Hanukkah is just around the corner, so I strongly recommend The Rabbi's Cat (Pantheon, $21.95) by French writer/illustrator Joann Sfar, whose earlier children's books like Little Vampire Does Kung Fu have also been translated into English. The three stories here are more for adults, though they have their whimsical elements. In one, the feline, who lives with a widowed rabbi in 1930s Algiers, gains the gift of speech by gobbling up the household parrot. Soon he's disputing the finer points of theology with the rabbi and other astonished Jews. Mainly he dotes on the rabbi's daughter, who later gets married, prompting a family trip to Paris. Working in color, Sfar uses consistent six-panel pages with thought and speech bubbles like a traditional comic. His squiggly, jittery hand somewhat resembles that of The New Yorker's Roz Chast, as if he dips his pen in coffee.
Also holiday themed is Bruce Eric Kaplan's Every Last Person on the Planet (Simon & Schuster, $11.95), about a hapless Brooklyn couple who feel guilty about their selective holiday party list, so they end up inviting . . . you get the idea. "The line for the bathroom was nightmarish," writes Kaplan (a regular cartoonist for The New Yorker who also wrote for Seinfeld). But, miraculously, billions of people arrive and basically get along fine.
Kaplan's fellow funnyman Matt Groening is spinning off The Simpsons with a series of character-themed manifestos including Comic Book Guy's Book of Pop Culture (HarperCollins, $9.95), in which the fat, lonely collector—rather like Steve Carrell in The 40-Year-Old Virgin—discourses on life and its disappointments. Groening's line work is primitive, but the writing is sharp. "Who will win the great cereal box wars?" ponders CBG. "Could Cap'n Crunch, armed with a sword and supported by a small crew of scurvy sailors," he wonders, defeat the "clearly unafraid of pain" Cocoa Puffs bird? As action-figure death matches go, I would pay money to see that one.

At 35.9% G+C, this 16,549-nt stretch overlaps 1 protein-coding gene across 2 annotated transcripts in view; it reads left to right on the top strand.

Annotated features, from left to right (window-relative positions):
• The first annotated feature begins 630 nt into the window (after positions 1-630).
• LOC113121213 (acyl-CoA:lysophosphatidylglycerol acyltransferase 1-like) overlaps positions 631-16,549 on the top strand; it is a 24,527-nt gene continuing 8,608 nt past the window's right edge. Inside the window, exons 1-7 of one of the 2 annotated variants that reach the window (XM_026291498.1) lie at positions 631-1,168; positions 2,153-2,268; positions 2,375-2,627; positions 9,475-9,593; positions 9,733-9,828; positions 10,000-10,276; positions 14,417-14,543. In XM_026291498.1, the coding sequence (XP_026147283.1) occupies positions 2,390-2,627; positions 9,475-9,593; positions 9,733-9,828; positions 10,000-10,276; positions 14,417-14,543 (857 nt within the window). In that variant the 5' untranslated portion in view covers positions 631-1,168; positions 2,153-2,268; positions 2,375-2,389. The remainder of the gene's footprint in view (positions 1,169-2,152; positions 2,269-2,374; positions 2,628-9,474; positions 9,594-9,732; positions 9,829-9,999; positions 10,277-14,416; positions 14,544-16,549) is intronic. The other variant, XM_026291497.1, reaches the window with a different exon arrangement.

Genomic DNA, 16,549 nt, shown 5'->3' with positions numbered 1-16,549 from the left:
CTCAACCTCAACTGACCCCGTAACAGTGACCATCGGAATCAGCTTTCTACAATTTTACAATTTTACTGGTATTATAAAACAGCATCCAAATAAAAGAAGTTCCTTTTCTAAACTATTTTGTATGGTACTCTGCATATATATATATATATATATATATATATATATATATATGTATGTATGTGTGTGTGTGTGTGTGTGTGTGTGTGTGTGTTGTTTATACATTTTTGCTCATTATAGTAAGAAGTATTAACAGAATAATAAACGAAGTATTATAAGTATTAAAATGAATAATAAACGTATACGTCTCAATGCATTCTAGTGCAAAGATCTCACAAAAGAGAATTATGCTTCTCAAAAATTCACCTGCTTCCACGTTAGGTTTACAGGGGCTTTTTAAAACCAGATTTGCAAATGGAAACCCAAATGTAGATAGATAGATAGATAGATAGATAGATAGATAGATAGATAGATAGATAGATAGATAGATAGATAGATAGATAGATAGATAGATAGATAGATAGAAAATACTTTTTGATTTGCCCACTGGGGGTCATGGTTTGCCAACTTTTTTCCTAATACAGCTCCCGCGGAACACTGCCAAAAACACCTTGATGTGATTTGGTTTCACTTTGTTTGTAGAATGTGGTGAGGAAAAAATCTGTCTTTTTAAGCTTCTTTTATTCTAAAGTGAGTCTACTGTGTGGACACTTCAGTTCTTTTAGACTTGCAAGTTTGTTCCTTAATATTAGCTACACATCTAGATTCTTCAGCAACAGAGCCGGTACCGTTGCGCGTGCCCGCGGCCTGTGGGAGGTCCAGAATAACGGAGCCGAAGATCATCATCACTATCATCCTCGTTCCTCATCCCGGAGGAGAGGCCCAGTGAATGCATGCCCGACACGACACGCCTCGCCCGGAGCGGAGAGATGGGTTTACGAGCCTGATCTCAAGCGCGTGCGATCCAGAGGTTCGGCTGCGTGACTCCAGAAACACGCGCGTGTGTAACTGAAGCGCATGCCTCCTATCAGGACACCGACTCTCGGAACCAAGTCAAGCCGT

Here are two titles guaranteed to appeal to the Lynne Truss Eats, Shoots & Leaves crowd. Maira Kalman adds elegant, simple artwork to The Elements of Style Illustrated (Penguin, $24.95), taking Strunk and White's famous grammar and usage examples as the subjects for her pastel paints. If her hand seems familiar, that's because she's also worked for Kate Spade. This charming but never cloying volume belongs on the shelves of the Royal Tenenbaums. More traditionally comic book–y but entirely technique obsessed is 99 Ways to Tell a Story: Exercises in Style (Penguin, $16.95). Matt Madden takes a simple scenario—his girlfriend interrupts his path to the kitchen by asking him what time it is, causing him to forget what he wants in the fridge—and renders it, yes, 99 ways. It's an eye-opening volume that should get newbies thinking about how paneling, perspective, tense, line weight, characterization, and basically every other trick in the comic book directs our eyes and minds.
Last-minute stocking stuffers: What with the new Fantagraphics reissue series, Charles Schultz fans will appreciate Peanuts Guide to Life (Running Press, $12.95). Parents can read to kids beneath the tree from A Visit From St. Alphabet (Coffee House, $9.95), to help them master those pesky ABCs. In a more morbid frame of mind, I can't resist a plug for Richard Sala's Mad Night (Fantagraphics, $18.95), a gruesome campus murder mystery—kind of like Nancy Drew rendered with wood-block prints. The faculty of evil has freak-type faces like early Dick Tracy. Any comic with zombie pirate coeds merits a second (or third) glass of eggnog.